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David Finkle

David Finkle

Posted: August 23, 2010 02:01 PM

You can't judge a book by its cover, but sometimes you can get a strong hint about where it's going. Take Freedom, the Jonathan Franzen nine-years-on follow-up to The Corrections. Time magazine editors regard the new one so highly they've made the author a cover story with the banner headline "Great American Novelist"(!).

For the moment, however, the cover at which to take a truly close gander is the Freedom cover -- the dustjacket designed for the Farrar Straus Giroux release by Charlotte Strick. It features a Dave Maslowski painting of a cerulean warbler's head and partial breast.

The bird figures importantly in Franzen's narrative as a species about which one of the protagonists, committed naturist and environmentalist Walter Berglund, is deeply concerned. But as Franzen lays out his book, that bird and its feathered friends seem to take on a broader meaning.

Franzen, you see, is -- as Time's review/essay by Lev Grossman makes etching-clear -- a bird-watcher, and, curiouser and curiouser, the more a reader penetrates Freedom, the more it appears that Franzen's bird-watching is also a metaphor for the way he writes.

Yes, he observes his characters through novelist's binoculars. As he does, he amasses a bird-watcher's refined eye for coloration and feathering, etc., but achieves that success from a distance and with scientific concern -- that's to say, without a high degree of emotion. This aloof position will, perhaps, be off-putting to many who nonetheless wisely pick up the thick volume ($28).

Endlessly interested in the American family -- though he's divorced and has no children (yes, another way he watches the family from the, uh, wings) -- Franzen envisions the Berglunds of St. Paul, Minnesota. It would undoubtedly be pushing it to point out that the surname Berglund has a certain auditory resonance with "birdland," but there it is for readers -- and possibly Franzen examining his own unconscious prodding -- to make of it what they will.

In an opening chapter called "Good Neighbors", Franzen introduces dad Walter, mom Patty, son Joey and daughter Jessica via a deliberately superficial overview. He sets out how the four of them appear to their Ramsey Hill-Barrier Street (is "Barrier" meant to suggest defensiveness or remaining remote?) neighbors over the course of a few decades preceding their eventual departure from the area. You could say this section is akin to a bird-watcher's paging through a Peterson Field Guide to Birds of North America in preparation for venturing into the wild.

Having established Patty as a pushy neighbor, Walter as a pleasant but unprepossessing guy whom Patty married for less that undying love, Joey as rebellious and involved with the apparently racy girl-next-door and Jessica as, well, as less intriguing than her parents and sibling, Franzen spends the rest of his 562-page text working assiduously and pain-stakingly beneath the Berglund surface.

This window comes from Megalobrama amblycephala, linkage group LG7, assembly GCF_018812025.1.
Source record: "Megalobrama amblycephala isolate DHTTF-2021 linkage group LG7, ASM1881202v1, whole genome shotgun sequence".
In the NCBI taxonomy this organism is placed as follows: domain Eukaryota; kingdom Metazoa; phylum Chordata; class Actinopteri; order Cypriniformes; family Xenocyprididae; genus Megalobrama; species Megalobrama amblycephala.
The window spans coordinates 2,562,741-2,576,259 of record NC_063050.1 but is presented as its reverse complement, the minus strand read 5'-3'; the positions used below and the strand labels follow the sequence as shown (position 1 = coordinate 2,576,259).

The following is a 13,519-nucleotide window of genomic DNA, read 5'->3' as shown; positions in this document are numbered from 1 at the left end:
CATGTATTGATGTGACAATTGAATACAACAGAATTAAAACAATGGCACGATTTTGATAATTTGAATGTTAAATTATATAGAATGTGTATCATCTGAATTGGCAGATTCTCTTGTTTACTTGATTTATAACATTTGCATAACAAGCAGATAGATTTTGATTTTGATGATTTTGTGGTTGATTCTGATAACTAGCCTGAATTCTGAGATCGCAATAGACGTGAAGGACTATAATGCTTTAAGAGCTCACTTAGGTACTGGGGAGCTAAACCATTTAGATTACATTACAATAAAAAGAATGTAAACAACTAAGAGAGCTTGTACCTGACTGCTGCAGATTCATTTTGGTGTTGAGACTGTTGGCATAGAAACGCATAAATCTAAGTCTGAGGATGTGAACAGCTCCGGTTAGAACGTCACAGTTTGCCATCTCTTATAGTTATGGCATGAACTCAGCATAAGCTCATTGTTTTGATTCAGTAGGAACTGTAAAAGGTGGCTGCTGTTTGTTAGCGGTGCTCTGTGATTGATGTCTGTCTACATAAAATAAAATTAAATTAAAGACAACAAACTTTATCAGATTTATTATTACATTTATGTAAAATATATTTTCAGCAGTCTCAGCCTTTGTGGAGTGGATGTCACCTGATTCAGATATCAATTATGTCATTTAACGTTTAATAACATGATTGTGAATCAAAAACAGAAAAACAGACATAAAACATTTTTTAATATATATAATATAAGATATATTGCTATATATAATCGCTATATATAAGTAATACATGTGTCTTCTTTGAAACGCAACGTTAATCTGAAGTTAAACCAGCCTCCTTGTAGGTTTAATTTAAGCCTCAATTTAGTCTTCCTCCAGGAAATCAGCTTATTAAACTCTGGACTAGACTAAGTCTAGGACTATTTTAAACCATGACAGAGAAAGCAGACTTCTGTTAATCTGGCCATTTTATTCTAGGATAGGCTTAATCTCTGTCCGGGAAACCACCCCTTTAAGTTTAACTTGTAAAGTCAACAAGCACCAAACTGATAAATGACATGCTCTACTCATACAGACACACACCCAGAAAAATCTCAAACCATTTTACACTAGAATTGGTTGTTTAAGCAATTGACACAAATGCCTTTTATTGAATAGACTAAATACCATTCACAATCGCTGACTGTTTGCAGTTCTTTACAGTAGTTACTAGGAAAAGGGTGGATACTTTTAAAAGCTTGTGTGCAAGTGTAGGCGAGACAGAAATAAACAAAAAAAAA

The first venture is an autobiography dubbed "Mistakes Were Made" that Patty -- emerging as the book's major figure -- writes at her therapist's prodding. In it she talks about a truncated career as a basketball player and, even more significantly, about her swept-under-the-rug rape at the hands of a family friend's son and about her long-term pining not for Walter but for Walter's best friend, small-time rock-'n'-roller and New Jersey's own Richard Katz.

In ensuing chapters, Franzen focuses on Walter and Joey almost as steadfastly. He follows Walter's kicking Patty out of their home after an affair with Katz is confessed and his subsequent dalliance with a woman called Lalitha, his assistant in a bird conservancy program he sets up and hopes to break nationally. Franzen stalks Joey through his marriage to girl-next-door Connie and his often simultaneous infatuation with rich and spoiled Jenna, the drop-dead-stunning sister of a college buddy.

Keeping the Berglunds in his sights as lengthily and as carefully as he does, Franzen lays forth an extremely convincing portrait of an American family in these fragmented socio-political times. (You could say he plants a "family tree," but that would get back to bird-watching connotations.) The result, though, isn't especially endearing, but endearing is hardly Franzen's point.

The mere fact that he isolates much of the Berglund-watching into disparate chapters underlines his implied contention that families are composed of individuals who habitually associate with one another but barely know who each other is. Readers may question whether this is universally true. No question Franzen believes it is.

As a study of one family unit, Freedom (throughout the book Franzen indicates the title is ironic) does have one gaping hole. Closely as he studies Patty, Walter and Joey, he skips Jessica. Perhaps in his composing he did provide her with at least one chapter and chose to omit it; maybe he simply couldn't imagine her life beyond what he includes of her entering publishing in Manhattan. Aside from that, the flaws are minor of a man praised as a style perfectionist -- why employ an awkward word like "smallened" not once but twice or insert into Walter's thoughts the word "fetor"? (Look it up; Franzen didn't need to.)

Read Freedom, but know you'll keep your distance -- or it'll be kept for you.